Meauring the Growth of Slavery: 1790-1860

Meauring the Growth of Slavery: 1790-1860
Anna Harrison: Religion, Social Issues and Reform

Skill: Elementary School
Time Required: One or two class periods


What was often called “the slavery question” had not been settled in the writing of either the Declaration of Independence or the Constitution.  In fact, it continued to plague the country well before the Civil War.  Beginning with the first national census (1790), free and slave black populations were categorized differently.  This census, with its first “snapshot” of the American nation, occurred when Anna Harrison was 15 years old. Since the census was taken every ten years (as it is today), and since Anna Harrison lived to be 88 years old, she saw seven decades of the growth of slavery until the Civil War finally ended it.


Researching for numerical data and then displaying that data in a logical way are important social studies skills.  The purpose of this lesson is to allow students to develop these necessary skills while at the same time getting a picture of the newly independent nation.  This was our nation’s first attempt to ascertain just who we were.  Looking at data from the following 7 censuses (through 1860) will allow students to see the increasing issue of slavery in our nation’s life.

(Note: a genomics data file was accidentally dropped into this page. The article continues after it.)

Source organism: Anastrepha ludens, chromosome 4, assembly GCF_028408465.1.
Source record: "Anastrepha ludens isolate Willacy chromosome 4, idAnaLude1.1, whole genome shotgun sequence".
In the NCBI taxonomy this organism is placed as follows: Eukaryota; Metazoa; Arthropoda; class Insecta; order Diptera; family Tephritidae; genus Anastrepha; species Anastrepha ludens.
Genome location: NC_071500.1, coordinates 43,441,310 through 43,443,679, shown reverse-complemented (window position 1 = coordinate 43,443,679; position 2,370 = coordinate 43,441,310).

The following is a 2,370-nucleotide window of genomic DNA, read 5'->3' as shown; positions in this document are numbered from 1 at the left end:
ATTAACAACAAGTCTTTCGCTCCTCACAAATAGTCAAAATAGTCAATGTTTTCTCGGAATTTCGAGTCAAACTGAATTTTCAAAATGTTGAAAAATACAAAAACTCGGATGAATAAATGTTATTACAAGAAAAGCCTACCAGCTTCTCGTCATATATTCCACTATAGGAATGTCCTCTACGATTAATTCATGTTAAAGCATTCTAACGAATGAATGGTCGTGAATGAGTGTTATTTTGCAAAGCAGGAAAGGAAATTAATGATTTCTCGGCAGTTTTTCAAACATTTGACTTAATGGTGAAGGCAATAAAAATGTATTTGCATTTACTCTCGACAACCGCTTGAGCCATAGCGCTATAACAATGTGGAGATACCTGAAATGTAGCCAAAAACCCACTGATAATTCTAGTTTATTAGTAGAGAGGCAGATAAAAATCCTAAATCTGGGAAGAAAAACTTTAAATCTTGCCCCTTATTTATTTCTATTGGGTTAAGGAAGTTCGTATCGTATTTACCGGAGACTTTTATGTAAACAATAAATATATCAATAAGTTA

Materials Required:

Access to the Internet;  unlabeled map of the United States (state boundaries drawn but not named);  First Ladies Library Timeline: KW = Slavery.


1.  This lesson can be done by small groups or by each individual student contributing to the whole at the discretion of the teacher. 

2.  Using actual census data, develop a graph showing the growth in the slave and free black population from 1790 to 1860. 

3.  Answer the following question:  What are the differences in the ways in which black populations were categorized and counted by the census?

4.  Using a map of the states in the Union in 1860, show the relative distribution by state of slaves and free blacks.

Extending the Lesson:

This lesson can be extended by asking students to write short papers on a particular aspect of the growth of slavery, e.g., the laws governing slaves, how slaves lived, etc.

Sources & Resources:


Historical Census Data

Blank Map of U.S., Circa 1861



This lesson was developed by Averil McClelland and adapted by Bette Brooks.